Wednesday, May 13, 2009

Matt Taibbi Says What Needs to be Said

If you have never or even if you have read Matt's blog, The Smirking Chimp, today's is especially good.

So many times I have heard the same thing he is saying. You are against Americans, you are for the terrorists. How can you say we tortured them, whatever we did was legal because they weren't actual armies, and weren't fighting for a real country.

Even Cheney and his daughter were saying the same things yesterday all over the TeeVee Machine and have been for the last 3 months.

I have had arguments with my own daughter over this very thing, more than once. She says they had no rights, because they attacked us without provocation. They flew planes into buildings.

I tried to explain to her, it was the same as what the Japanese did in Hawaii at Pearl Harbor, but she didn't see it that way.

For some reason, people don't recognize al Qaeda as human, they only see them as less than animals I suppose. They must because even animals would be treated better than what some of these people were treated.

Here is what Matt had to say in part:

The thing is, we’ve been listening to this stuff for so long that when we hear it, we don’t recoil in confused disbelief anymore — we’re so familiar with these arguments we’ve forgotten that they don’t make any sense. It’s similar to that other Bush-era standard: “We fight them over there, so we don’t have to fight them here.”

I never understood what the hell that was all about. The best I could figure is that the people who were saying this think of the world like a big Stratego game, and they think that if we commit a big force to some place like Iraq, the “other side” will have to leave all his forces over there or something to keep us from moving through Eurasia. This might make sense in a real war, in a war-between-nations war, but it’s completely absurd in a conflict where the “other side” is actually hundreds if not thousands of different/unrelated actors and can successfully attack a country like the U.S. using just a few people at a time. Sending 160,000 troops to Iraq does absolutely nothing to prevent a terrorist group like al-Qaeda from sending over a couple of “exchange students” to dump botulinum toxin into the Akron reservoir.

Okay check that — it does nothing positive. Because it might prevent such attacks in the sense of giving foreign terrorists an array of more enticing targets to shoot at who are closer to home. But in real terms the idea “we fight them over there so we don’t have to fight them here” is just magical thinking, the kind of notion that feels like it makes sense because your brain is running amok in the unconscious making unsupervised connections between unrelated things, sort of like an OCD patient who believes that if he steps on every third sidewalk crack he won’t get into a car accident. What’s amazing about this sort of propaganda is that once it gets hammered into your head enough, the logic of it begins to feel self-evident, above the need for explanation. Over and over again on the campaign trail last year I had people explain this concept to me by simply repeating themselves. I once asked a guy in South Carolina who had laid that line on me if he thought our forces in Iraq were, simultaneous to their occupation mission, physically blocking the airports in Saudi Arabia and Yemen to keep potential terrorists from coming to the U.S.– if that was why fighting them over there kept “them” from committing terrorist acts here.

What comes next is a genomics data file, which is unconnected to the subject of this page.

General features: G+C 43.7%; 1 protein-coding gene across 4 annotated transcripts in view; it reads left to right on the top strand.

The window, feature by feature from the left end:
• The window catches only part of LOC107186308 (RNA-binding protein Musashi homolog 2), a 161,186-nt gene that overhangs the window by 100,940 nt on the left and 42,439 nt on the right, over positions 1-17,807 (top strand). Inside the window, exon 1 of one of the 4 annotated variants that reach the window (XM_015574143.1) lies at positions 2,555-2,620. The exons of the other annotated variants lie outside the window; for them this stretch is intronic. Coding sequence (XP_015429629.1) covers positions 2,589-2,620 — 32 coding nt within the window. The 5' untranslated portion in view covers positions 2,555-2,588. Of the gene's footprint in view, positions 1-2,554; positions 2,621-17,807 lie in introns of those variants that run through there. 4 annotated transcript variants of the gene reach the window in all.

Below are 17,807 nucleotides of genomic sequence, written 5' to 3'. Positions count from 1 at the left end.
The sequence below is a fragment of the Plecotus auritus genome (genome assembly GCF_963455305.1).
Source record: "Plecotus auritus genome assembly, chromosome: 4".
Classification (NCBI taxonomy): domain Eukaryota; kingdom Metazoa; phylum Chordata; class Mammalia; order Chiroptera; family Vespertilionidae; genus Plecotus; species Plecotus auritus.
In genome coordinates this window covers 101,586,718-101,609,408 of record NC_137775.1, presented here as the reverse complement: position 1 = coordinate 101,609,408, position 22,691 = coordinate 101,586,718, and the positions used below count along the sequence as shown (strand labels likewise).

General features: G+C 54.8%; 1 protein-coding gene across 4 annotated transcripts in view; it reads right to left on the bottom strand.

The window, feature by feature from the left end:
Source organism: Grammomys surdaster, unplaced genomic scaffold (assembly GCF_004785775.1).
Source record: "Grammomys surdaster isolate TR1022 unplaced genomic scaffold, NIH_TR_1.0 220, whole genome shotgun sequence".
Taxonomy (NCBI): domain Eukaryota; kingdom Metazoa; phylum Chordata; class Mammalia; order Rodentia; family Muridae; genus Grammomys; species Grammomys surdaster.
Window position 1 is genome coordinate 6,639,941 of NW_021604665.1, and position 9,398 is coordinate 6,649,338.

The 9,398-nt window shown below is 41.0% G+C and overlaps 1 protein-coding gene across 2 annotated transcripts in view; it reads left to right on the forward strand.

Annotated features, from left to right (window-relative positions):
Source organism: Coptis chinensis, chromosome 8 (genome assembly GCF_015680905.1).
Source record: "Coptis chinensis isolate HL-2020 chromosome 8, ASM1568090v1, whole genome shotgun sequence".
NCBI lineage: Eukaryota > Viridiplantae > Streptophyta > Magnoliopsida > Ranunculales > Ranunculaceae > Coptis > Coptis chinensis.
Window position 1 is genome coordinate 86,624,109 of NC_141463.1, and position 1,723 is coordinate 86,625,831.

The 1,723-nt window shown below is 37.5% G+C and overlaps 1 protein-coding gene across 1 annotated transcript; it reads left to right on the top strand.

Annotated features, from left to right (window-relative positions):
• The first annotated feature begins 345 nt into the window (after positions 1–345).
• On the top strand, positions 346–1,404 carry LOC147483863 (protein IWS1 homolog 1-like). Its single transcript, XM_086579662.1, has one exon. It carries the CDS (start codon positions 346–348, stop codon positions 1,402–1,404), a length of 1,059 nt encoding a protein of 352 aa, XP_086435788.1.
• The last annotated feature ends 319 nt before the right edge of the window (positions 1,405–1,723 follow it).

“You’re not listening to me,” he said. “The point is that if we weren’t over there, we’d be fighting them here. Now that we’re over there, they fight us there.”

“But why can’t they attack us here anyway?” I asked.

He stared at me for something like thirty seconds. I remember having enough time to check to make sure I had tape left on my recorder. “Because we’re over there,” he said finally.

This is the circular logic of the people on the wrong side of this so called argument. They say we are not fighting an enemy bound by a country, yet we are fighting them "over there so they won't fight us over here". That makes such little sense.

If we could keep them contained in a small area, we could defeat them and be done with it. That would have worked well... the "GWOT" that Shrub wanted to fight could have been done in a few days and we could have brought all our military home and we wouldn't have lost over 5,000 lives and spent ourselves into 1 Trillion dollars of debt.